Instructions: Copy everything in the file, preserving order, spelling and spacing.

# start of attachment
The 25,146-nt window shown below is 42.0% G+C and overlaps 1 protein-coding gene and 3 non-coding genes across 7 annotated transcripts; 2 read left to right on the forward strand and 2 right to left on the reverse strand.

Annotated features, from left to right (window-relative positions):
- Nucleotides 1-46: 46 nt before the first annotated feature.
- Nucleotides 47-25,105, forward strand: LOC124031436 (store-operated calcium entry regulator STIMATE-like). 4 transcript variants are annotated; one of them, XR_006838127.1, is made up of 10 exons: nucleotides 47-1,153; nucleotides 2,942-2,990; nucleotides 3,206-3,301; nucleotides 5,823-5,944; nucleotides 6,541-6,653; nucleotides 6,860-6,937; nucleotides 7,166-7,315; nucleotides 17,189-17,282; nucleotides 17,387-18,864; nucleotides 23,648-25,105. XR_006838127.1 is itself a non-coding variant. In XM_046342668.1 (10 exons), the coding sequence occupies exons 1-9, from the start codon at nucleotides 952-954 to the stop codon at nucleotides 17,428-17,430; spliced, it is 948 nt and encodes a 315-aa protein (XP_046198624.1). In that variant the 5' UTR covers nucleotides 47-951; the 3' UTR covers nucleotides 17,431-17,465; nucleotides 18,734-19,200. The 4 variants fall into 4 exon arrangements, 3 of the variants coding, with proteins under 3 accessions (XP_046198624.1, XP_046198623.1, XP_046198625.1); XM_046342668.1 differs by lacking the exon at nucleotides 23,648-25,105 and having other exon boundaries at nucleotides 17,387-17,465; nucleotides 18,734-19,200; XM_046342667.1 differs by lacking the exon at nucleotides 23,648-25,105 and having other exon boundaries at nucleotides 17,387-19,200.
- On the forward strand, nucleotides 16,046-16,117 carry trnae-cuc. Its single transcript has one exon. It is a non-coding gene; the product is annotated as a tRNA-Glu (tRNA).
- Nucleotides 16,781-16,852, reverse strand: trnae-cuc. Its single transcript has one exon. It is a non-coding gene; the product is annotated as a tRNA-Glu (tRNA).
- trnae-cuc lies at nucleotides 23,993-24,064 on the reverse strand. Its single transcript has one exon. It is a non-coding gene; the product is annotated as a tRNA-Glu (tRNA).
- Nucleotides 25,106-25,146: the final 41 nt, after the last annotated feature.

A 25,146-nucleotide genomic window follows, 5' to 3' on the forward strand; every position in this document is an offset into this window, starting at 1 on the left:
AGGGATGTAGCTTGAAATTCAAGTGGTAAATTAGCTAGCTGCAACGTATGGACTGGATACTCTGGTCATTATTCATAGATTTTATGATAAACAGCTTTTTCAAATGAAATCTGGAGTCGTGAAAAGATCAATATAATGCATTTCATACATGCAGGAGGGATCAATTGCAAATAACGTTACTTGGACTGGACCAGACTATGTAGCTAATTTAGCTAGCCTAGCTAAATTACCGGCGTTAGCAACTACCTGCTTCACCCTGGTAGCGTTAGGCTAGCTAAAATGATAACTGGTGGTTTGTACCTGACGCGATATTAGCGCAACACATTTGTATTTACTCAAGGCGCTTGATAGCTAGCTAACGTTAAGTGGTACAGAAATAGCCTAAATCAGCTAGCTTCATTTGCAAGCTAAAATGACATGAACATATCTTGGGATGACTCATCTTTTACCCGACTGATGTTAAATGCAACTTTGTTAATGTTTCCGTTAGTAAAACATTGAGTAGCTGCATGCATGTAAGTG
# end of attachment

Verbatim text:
The 25,146-nt window shown below is 42.0% G+C and overlaps 1 protein-coding gene and 3 non-coding genes across 7 annotated transcripts; 2 read left to right on the forward strand and 2 right to left on the reverse strand.

Annotated features, from left to right (window-relative positions):
- Nucleotides 1-46: 46 nt before the first annotated feature.
- Nucleotides 47-25,105, forward strand: LOC124031436 (store-operated calcium entry regulator STIMATE-like). 4 transcript variants are annotated; one of them, XR_006838127.1, is made up of 10 exons: nucleotides 47-1,153; nucleotides 2,942-2,990; nucleotides 3,206-3,301; nucleotides 5,823-5,944; nucleotides 6,541-6,653; nucleotides 6,860-6,937; nucleotides 7,166-7,315; nucleotides 17,189-17,282; nucleotides 17,387-18,864; nucleotides 23,648-25,105. XR_006838127.1 is itself a non-coding variant. In XM_046342668.1 (10 exons), the coding sequence occupies exons 1-9, from the start codon at nucleotides 952-954 to the stop codon at nucleotides 17,428-17,430; spliced, it is 948 nt and encodes a 315-aa protein (XP_046198624.1). In that variant the 5' UTR covers nucleotides 47-951; the 3' UTR covers nucleotides 17,431-17,465; nucleotides 18,734-19,200. The 4 variants fall into 4 exon arrangements, 3 of the variants coding, with proteins under 3 accessions (XP_046198624.1, XP_046198623.1, XP_046198625.1); XM_046342668.1 differs by lacking the exon at nucleotides 23,648-25,105 and having other exon boundaries at nucleotides 17,387-17,465; nucleotides 18,734-19,200; XM_046342667.1 differs by lacking the exon at nucleotides 23,648-25,105 and having other exon boundaries at nucleotides 17,387-19,200.
- On the forward strand, nucleotides 16,046-16,117 carry trnae-cuc. Its single transcript has one exon. It is a non-coding gene; the product is annotated as a tRNA-Glu (tRNA).
- Nucleotides 16,781-16,852, reverse strand: trnae-cuc. Its single transcript has one exon. It is a non-coding gene; the product is annotated as a tRNA-Glu (tRNA).
- trnae-cuc lies at nucleotides 23,993-24,064 on the reverse strand. Its single transcript has one exon. It is a non-coding gene; the product is annotated as a tRNA-Glu (tRNA).
- Nucleotides 25,106-25,146: the final 41 nt, after the last annotated feature.

A 25,146-nucleotide genomic window follows, 5' to 3' on the forward strand; every position in this document is an offset into this window, starting at 1 on the left:
AGGGATGTAGCTTGAAATTCAAGTGGTAAATTAGCTAGCTGCAACGTATGGACTGGATACTCTGGTCATTATTCATAGATTTTATGATAAACAGCTTTTTCAAATGAAATCTGGAGTCGTGAAAAGATCAATATAATGCATTTCATACATGCAGGAGGGATCAATTGCAAATAACGTTACTTGGACTGGACCAGACTATGTAGCTAATTTAGCTAGCCTAGCTAAATTACCGGCGTTAGCAACTACCTGCTTCACCCTGGTAGCGTTAGGCTAGCTAAAATGATAACTGGTGGTTTGTACCTGACGCGATATTAGCGCAACACATTTGTATTTACTCAAGGCGCTTGATAGCTAGCTAACGTTAAGTGGTACAGAAATAGCCTAAATCAGCTAGCTTCATTTGCAAGCTAAAATGACATGAACATATCTTGGGATGACTCATCTTTTACCCGACTGATGTTAAATGCAACTTTGTTAATGTTTCCGTTAGTAAAACATTGAGTAGCTGCATGCATGTAAGTG